I bet she has a dog, instead of a cat. I bet it weighs 8 pounds and lives in her purse.

Then I start to wonder about her writing. I can’t imagine a version of me that doesn’t write. She’s bold enough that I’m sure she’s already gotten at least two books published, because she wasn’t afraid to break into the business writing something like erotica. I bet she puts her writing on a self-indulgent blog.

Now, of course, the lines between good and bad are beginning to blur. Nothing wrong with writing erotica, and at least she’s gotten published. So she’s bold. So what? I bet her boldness is good in some situations. I bet she’s unafraid to speak her mind. I bet she doesn’t do things like shrink away from confrontations or apologize to the guy who runs into her. I bet she’s unapologetically out about being queer, in all situations, like making the most out of Mother’s Day at her grandmother’s church by taking the pastor’s daughter home without even trying to pretend it’s for further “Bible study.”

I think maybe I’m starting to get down on myself again, thinking this other me is so much bolder and more self-assured than I am. Or maybe she and I aren’t so different after all. Maybe she just didn’t have to wait until she saw another version of herself to realize the possibilities of who she could be. Or maybe that’s not true at all. Maybe she was staring in awe of all that makes me, me. Maybe she didn’t know what was possible until she saw me.

I just hope that from now on she sticks to her own universe, or at least she stays away from my buses. I can only imagine what we might think possible if we put our heads together.

Published in: on July 14, 2010 at 10:49 AM  Comments (5)  
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Yeah, I’m looking at you

I don’t mean to be creepy.

But I like to look at people. According to my mother I always have, ever since I was too young to know it was rude to stare or too curious to care. She says that people used to laugh at the way I’d sit and observe, so silently and intensely that people often thought I couldn’t speak. I’m jealous now of babies who get to sit and stare. Wish I could park myself in a stroller and sit and watch people without looking like a creeper.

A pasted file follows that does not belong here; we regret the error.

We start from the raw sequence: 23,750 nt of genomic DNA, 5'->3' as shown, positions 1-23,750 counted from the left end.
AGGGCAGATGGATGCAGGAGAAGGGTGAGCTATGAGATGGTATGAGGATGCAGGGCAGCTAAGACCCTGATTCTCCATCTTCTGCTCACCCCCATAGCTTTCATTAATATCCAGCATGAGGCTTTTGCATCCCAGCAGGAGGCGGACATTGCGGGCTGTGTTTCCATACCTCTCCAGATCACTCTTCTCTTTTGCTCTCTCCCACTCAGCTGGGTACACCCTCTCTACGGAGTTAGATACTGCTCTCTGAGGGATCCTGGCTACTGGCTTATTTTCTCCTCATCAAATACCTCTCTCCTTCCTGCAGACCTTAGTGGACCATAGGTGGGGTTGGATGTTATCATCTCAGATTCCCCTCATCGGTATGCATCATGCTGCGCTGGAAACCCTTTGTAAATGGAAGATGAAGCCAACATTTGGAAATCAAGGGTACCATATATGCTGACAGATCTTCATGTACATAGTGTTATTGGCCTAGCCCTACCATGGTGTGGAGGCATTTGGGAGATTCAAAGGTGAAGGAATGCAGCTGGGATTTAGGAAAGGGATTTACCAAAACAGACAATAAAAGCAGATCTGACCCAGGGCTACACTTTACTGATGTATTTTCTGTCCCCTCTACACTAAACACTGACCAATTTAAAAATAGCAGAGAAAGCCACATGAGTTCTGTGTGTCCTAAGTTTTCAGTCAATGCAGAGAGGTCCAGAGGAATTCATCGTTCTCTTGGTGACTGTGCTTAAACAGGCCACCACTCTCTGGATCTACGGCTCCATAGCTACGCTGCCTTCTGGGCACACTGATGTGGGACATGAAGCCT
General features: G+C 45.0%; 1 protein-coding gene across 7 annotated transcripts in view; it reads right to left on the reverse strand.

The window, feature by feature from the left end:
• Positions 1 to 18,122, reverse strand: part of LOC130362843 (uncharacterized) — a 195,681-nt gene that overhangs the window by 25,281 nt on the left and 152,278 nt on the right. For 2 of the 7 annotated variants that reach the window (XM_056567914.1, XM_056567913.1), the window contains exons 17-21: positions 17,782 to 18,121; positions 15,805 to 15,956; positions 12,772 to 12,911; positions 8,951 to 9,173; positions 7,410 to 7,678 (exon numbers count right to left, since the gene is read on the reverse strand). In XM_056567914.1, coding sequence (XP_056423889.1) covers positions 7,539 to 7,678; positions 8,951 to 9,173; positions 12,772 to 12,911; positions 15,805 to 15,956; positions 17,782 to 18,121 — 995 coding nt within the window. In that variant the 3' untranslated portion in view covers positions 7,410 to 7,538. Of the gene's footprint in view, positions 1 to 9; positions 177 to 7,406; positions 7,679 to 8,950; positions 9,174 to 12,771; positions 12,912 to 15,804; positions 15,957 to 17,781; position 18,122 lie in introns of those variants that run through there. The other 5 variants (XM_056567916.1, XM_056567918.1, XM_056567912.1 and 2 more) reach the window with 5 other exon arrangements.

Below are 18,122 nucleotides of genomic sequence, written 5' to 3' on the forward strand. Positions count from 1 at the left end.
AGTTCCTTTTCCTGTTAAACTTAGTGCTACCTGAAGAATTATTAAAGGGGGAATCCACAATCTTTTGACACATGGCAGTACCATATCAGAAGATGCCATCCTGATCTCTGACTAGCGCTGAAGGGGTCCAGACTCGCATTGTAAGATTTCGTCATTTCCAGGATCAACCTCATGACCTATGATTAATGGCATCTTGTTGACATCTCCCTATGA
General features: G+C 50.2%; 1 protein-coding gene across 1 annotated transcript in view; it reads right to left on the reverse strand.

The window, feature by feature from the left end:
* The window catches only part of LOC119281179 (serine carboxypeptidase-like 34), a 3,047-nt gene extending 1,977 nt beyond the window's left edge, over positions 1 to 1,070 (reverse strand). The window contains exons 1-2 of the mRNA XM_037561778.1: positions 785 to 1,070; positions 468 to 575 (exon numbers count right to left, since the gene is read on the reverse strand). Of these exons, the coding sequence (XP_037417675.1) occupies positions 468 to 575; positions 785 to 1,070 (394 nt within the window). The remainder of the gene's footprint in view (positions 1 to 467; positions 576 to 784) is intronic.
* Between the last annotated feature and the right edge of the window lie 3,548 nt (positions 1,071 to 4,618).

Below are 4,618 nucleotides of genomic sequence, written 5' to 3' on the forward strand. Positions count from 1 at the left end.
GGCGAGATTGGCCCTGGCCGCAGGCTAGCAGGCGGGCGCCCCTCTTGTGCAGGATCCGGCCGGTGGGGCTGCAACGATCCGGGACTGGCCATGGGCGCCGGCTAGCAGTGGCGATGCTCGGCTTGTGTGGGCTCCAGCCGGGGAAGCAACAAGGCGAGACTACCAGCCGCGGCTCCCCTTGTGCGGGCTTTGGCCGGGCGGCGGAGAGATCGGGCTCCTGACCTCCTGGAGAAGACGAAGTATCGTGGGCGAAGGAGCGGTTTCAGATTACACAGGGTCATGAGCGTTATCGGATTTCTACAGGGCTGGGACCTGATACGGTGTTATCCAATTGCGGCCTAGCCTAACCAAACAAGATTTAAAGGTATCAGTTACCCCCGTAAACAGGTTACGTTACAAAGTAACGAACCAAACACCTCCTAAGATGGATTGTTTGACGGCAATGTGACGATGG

Now my excuse is that I’m a writer. I find people intriguing and I can often get story ideas just by watching people around me. A lot of times when I’m around people in settings like public transportation I bury my head in a book, but nothing can tear my eyes away from a good book like an interesting fellow passenger.

The problem is that people don’t appreciate being stared at, which is understandable. I wish I could communicate that I don’t have any ill intentions, wish I could just stare shamelessly wearing a t-shirt that says “I’M NOT JUDGING YOU.” For example, when I come across somebody with a truly unique sense of style, socially acceptable or not, I’m so appreciative of their individuality and courage that I just want to look them up and down and take it all in. But of course, I’m sure I’m not the first person to stare. And I’m sure most other stares have been accompanied by judgments, glares or giggles, so I understand when they catch my eye and glare right back.

I find myself staring at unconventional romantic pairs too, like interracial couples or lesbian couples. I’m not staring at the them with envy or with lust (okay, not always), but with appreciation of their freedom to love one another and show it in public. I think of places like my hometown or other more restrictive places, even places within the Bay Area, and I think of images from the media that would have us believe that all romantic relationships look a certain way. And I’m still (happily) in awe, sometimes, when I find myself in situations where these partners can be together without fear of judgment or violence. These are times when I want to bust out my “I’M NOT JUDGING YOU, I’M QUEER TOO AND I LIKE WHAT YOU’RE DOING THERE” t-shirt.

Sometimes I’ll run into another starer. We’ll keep making accidental eye contact as I look around,  and I’ll notice that curious gleam in their eye as they look around too. I’ll think, “Aha, I know what you’re up to,” and give them a little smirk, but it turns out I’m the only weirdo who wants to acknowledge things like a shared love of staring so usually I don’t get anything back.

That’s different from when you catch people staring at something everybody looks at. That can be my favorite thing to do sometimes, when something happens like the guy mumbling to himself on the back of a crowded bus makes an outburst. Instead of looking at the one causing the scene, I’ll take a look at the people around him. The kids riding home without their parents, their eyes widening as the girl wraps her arm around her younger brother. The young woman who’s talking on her cell phone, who rolls her eyes and pulls her bag closer to herself, as if the whole thing is about her and her purse.

You can learn a lot about people just by being an observer, just tuning into their habits and behaviors. I feel guilty about it sometimes because I don’t mean to intrude on anyone’s privacy or make them feel uncomfortable but sometimes that’s what happens. I could use another lesson in etiquette, I guess, to remind myself that there’s a reason people don’t like when you stare. But that reason usually has something to do with a fear of being judged. I’ll try to keep my eyes to myself, but just remember, if I slip and you catch me looking at you, I’m not a creep or a judge. I’m appreciating you for who you are. Try looking in the mirror to see what I see.

Published in: on June 15, 2010 at 10:05 AM  Comments (1)